Lab leaders spend a great deal of their energy recruiting the right people for their lab, nurturing a portfolio of interesting projects, and raising money. Most principal investigators, even the most successful ones in the world, spend at least 25 percent of their time trying to get money. If they can't get money, they lay off people and cancel projects.

Now imagine you are a postdoc in a lab and are working on a project to use human embryonic stem cells to cure diabetes by creating new beta cells in the pancreas.

This is difficult work that is high risk but high reward. You have come to grips with the many ethical considerations in working with stem cells derived from embryos that were created during IVF procedures and were destined to be destroyed before the donors agreed they could be used for research. You have begun to get traction in your career, and have been a prominent coauthor on several articles in well-respected journals.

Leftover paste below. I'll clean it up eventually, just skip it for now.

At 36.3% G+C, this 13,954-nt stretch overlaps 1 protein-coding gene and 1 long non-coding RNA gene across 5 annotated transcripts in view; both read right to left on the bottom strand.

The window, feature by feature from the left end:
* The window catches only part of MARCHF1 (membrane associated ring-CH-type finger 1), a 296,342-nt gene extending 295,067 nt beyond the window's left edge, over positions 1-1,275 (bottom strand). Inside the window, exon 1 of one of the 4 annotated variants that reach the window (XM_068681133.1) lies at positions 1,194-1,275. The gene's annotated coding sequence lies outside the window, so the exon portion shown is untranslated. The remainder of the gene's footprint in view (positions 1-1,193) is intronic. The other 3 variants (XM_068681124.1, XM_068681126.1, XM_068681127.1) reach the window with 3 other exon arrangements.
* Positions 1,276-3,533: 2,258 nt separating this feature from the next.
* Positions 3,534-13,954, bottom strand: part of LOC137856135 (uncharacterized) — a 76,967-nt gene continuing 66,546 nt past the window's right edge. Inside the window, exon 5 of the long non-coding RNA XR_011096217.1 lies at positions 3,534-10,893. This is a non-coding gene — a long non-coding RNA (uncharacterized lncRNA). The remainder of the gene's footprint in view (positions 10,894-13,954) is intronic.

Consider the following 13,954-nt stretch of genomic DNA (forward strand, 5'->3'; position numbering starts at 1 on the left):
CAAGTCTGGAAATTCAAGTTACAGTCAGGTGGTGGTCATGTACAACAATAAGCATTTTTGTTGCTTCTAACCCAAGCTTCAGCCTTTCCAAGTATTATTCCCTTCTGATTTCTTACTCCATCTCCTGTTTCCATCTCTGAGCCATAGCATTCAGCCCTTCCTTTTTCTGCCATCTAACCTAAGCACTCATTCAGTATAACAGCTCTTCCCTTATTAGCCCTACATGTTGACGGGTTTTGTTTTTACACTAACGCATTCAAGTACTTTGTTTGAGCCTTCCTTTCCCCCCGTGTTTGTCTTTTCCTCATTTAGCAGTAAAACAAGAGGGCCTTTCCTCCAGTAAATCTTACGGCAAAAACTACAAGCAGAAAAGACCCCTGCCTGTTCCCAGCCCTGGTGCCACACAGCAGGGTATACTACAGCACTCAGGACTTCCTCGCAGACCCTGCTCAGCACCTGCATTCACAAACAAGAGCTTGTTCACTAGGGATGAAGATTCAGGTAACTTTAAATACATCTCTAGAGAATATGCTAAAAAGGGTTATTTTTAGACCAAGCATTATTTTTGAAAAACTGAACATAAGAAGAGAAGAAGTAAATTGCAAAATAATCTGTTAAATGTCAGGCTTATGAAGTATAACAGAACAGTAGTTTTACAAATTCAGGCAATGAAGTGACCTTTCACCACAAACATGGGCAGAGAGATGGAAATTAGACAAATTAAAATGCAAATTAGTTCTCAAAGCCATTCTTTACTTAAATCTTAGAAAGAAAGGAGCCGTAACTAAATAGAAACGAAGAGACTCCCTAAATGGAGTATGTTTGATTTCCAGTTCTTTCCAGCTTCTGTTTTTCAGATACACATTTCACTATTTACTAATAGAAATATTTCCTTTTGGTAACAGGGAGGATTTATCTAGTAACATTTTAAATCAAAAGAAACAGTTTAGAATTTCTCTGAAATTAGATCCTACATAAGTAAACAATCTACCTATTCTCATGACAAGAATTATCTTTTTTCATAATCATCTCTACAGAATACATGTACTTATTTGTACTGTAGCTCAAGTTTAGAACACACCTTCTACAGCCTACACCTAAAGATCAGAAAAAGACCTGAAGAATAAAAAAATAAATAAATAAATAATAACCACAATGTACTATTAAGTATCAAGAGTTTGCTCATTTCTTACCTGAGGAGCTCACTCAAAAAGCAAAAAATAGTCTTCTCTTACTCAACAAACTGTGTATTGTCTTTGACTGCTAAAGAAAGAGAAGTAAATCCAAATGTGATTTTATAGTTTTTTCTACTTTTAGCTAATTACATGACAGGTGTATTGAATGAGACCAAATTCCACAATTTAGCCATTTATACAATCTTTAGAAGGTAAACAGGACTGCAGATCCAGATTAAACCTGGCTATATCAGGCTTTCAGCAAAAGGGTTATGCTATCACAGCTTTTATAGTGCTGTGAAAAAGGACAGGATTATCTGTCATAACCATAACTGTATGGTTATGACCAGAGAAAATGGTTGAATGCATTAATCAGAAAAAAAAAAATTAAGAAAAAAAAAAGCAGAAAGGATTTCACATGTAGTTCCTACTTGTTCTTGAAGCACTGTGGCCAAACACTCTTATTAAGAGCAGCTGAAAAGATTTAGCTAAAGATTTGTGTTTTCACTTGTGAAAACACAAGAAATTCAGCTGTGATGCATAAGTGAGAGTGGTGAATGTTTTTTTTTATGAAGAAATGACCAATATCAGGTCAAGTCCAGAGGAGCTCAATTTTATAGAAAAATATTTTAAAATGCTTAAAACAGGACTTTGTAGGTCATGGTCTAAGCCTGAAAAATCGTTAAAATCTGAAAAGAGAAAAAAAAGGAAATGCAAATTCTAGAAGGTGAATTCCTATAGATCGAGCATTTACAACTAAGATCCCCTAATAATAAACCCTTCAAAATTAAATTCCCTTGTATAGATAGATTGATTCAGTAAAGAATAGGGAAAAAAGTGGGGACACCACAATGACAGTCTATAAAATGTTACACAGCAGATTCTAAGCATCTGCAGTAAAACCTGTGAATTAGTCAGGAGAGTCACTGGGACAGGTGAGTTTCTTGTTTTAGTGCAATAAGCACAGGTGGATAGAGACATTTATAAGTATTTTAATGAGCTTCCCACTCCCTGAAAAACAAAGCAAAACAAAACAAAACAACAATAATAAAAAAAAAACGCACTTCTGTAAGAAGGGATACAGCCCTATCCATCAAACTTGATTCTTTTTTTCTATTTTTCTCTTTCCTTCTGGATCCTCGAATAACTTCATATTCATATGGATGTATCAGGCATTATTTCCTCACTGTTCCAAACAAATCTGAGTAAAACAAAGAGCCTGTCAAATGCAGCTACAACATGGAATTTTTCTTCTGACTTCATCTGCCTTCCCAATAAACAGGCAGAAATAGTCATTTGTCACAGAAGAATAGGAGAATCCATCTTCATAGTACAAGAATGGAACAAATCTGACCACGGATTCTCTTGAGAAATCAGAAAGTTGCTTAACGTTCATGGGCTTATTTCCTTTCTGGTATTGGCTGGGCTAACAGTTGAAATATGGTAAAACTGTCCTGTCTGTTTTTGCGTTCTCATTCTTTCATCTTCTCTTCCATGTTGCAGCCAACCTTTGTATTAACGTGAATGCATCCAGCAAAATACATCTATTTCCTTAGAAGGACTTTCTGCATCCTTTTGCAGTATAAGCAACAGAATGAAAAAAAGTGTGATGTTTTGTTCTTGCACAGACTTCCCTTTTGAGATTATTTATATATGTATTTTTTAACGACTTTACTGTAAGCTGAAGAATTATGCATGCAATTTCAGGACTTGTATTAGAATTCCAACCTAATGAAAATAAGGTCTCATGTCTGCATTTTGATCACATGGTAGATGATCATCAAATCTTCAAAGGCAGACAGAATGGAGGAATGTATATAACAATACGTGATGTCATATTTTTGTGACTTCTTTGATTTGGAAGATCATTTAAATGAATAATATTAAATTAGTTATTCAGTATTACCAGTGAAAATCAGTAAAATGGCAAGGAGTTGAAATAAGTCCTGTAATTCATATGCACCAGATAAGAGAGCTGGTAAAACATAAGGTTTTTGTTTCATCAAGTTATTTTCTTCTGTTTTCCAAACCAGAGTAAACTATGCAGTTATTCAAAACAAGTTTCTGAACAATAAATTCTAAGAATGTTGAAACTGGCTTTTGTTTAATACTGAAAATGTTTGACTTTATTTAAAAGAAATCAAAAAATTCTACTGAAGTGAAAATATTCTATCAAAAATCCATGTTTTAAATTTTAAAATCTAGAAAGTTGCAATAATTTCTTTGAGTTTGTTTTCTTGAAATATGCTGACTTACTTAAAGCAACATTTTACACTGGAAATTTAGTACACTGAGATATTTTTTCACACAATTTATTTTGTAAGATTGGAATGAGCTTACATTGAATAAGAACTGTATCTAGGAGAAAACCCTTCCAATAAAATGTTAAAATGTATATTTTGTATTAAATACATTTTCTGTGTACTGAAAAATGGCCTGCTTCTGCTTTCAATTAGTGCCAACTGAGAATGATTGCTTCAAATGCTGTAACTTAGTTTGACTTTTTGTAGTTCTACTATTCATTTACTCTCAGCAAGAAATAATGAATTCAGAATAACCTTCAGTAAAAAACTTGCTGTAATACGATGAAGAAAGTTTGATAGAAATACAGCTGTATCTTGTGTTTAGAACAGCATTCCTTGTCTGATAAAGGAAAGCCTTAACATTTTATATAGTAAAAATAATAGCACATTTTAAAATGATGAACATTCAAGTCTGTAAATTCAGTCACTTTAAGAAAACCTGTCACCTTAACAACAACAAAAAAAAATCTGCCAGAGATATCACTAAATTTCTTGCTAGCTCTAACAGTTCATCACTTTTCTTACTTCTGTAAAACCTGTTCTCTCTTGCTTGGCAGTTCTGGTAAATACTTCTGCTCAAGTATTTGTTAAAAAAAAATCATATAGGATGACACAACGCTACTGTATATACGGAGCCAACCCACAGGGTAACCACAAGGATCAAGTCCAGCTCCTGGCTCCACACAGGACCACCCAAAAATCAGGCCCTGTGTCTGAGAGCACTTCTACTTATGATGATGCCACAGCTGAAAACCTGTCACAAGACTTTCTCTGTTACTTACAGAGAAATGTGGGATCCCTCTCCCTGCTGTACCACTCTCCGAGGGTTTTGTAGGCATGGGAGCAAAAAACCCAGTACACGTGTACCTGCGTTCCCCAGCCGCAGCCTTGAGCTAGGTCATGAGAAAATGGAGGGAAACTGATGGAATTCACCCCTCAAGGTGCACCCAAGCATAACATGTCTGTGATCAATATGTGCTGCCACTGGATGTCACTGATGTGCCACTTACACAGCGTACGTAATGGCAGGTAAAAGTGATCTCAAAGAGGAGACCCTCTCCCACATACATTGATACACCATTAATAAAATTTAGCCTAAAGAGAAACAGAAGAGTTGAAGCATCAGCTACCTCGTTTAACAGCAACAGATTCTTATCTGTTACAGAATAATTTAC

When you read the news that your research is now illegal, you are horrified. You are back at square one. Years of research are potentially wasted.

You have no viable research projects under way. It will take well over a year to begin a new research stream, and there is a low probability you will get funded in a new area. You may be fired. In short, your career is in danger of total meltdown.

That is the real cost of our randomized model of research support in the United States, in which a change in administration or a court ruling can outlaw work that was previously supported by the government. Funding can be canceled with the stroke of a pen.